Blog Post

A Pseudoscience Known as Rubenfeld Synergy

JW asks: "I have a friend who is seeing a Rubenfeld Synergy practitioner (Synergist) for pain relief.  I've expressed my concern that it sounds New Age to me. She assures me that it is not New Age but a form of Touch/Talk therapy.  Could you give me some insight into this and let me know if it is something I should avoid?"

This is definitely something you should avoid because it is not based on science and is very much associated with New Age thought.

According to its website, "The Rubenfeld Synergy Method® (RSM) is a unique therapeutic approach that combines the power of gentle touch, talk and compassionate listening to tap inner resources for improving health and wellness, in all aspects of the self: body, mind, emotions and spirit." It is an "alternative healing method which combines touch and talk together to help people deal with the stresses in their lives. . . .

It goes on to explain: "Most of us tend to think of our bodies and our minds as separate systems and believe they function independently and hence we treat them separately. The reality is they need to be considered as a single whole. There is a very real mind body connection which influences our lives. Every part of the body is the mind expressing itself.  . . . . Throughout our lifetime, stress, memories and emotions get stored in our bodies. . . . Through the Rubenfeld Synergy Method clients learn to be in touch with their bodymind. Through gentle touch and reflective listening, RSM offers pathways to deep emotion, connection, creativity, and self-awareness. The listening touch of RSM becomes the gateway to emotional awareness and taps the inner resources necessary for inner healing and personal well-being."

The Rubenfeld Method was invented by the late Ilana Rubenfeld, who was a graduate of the Juilliard School of Music and a music conductor who suffered a back spasm that "re-orchestrated" her life journey, as she puts it. She has no medical background and claims to have studied with prominent psychotherapists such as Fritz Perls, the founder of Gestalt therapy, at the New Age hub in California known as the Esalen Institute.  She elaborated upon Perls theories on posture and incorporated touch as a way of "listening" to the body into her therapy. In 1977, she began to teach her method to others.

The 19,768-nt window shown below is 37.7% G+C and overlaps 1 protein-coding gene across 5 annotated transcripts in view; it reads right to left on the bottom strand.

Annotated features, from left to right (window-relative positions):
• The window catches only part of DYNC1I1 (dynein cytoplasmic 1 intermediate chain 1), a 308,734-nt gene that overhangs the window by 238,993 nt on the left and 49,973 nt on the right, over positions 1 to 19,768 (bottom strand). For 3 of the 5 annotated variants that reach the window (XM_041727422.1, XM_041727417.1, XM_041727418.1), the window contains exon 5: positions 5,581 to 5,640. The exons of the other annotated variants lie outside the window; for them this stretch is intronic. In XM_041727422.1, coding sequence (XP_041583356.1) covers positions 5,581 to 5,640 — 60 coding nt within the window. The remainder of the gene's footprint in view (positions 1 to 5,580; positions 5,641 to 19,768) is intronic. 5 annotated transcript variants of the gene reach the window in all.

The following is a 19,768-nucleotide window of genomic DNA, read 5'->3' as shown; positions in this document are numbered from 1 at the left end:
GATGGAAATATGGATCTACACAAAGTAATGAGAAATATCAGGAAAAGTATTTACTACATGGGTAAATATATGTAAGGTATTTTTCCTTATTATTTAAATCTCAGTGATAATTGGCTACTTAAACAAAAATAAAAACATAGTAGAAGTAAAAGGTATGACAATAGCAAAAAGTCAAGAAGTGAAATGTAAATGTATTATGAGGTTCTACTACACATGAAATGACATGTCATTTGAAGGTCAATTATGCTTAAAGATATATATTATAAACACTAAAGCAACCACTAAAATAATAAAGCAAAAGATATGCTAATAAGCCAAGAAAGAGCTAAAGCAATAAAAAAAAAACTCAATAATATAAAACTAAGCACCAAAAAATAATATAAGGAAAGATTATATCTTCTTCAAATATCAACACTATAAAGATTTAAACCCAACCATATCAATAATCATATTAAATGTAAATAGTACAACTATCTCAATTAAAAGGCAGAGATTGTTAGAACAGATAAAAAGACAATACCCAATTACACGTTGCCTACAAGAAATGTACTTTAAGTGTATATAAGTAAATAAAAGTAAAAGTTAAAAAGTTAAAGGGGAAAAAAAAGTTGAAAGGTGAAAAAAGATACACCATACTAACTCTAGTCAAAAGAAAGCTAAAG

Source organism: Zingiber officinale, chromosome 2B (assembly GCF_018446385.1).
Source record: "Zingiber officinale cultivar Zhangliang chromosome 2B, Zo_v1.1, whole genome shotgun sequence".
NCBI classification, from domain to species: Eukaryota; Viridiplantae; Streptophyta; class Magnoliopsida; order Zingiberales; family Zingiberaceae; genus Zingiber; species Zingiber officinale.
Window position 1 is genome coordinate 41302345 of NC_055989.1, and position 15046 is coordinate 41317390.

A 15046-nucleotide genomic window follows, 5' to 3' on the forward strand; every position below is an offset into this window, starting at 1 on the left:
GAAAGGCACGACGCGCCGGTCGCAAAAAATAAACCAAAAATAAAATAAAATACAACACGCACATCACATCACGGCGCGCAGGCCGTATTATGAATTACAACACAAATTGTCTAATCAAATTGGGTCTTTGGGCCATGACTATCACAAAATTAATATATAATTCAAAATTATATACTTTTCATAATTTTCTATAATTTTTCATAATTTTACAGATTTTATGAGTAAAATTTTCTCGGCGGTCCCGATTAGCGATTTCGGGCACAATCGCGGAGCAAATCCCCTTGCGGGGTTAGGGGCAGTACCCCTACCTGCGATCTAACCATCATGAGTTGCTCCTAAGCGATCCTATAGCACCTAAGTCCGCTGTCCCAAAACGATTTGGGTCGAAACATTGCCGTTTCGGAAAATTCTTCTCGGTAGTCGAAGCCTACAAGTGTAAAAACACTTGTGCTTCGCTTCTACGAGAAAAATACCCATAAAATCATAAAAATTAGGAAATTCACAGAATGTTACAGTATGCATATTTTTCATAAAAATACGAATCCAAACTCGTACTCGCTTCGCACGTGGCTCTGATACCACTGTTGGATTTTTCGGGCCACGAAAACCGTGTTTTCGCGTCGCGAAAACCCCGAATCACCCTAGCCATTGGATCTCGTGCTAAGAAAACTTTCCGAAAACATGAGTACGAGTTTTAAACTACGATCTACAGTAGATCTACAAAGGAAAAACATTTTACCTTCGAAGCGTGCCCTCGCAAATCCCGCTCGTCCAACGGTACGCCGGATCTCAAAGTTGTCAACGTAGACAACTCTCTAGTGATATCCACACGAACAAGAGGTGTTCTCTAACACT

In 1994, Ms. Rubenfeld received the "Pathfinder Award" by the Association of Humanistic Psychology(AHP) for her outstanding contributions to Humanistic Psychology - another bedrock of New Age thought.

Here's how one practitioner describes a typical Rubenfeld Synergy Session:

"The client, fully-clothed, lies on a bodywork table, but may sit in a chair, stand, walk, or even dance. The session begins with the Synergist inviting the client to bring awareness to his or her body. The Synergist then makes gentle contact with the client using a listening touch. This listening touch heightens physical and emotional awareness and helps clients experience rather than just talk about their feelings. It allows the client to discover the wisdom of his or her body. Sessions are generally 45-60 minutes in length."

Needless to say, there is no scientific evidence to support any of these practices, which is why the Rubenfeld Synergy Method remains in the realm of pseudoscience.

I would avoid any contact with this therapy because of its association with the New Age, and because it does not offer its clients what they deserve  - scientific scrutiny of the methods used.

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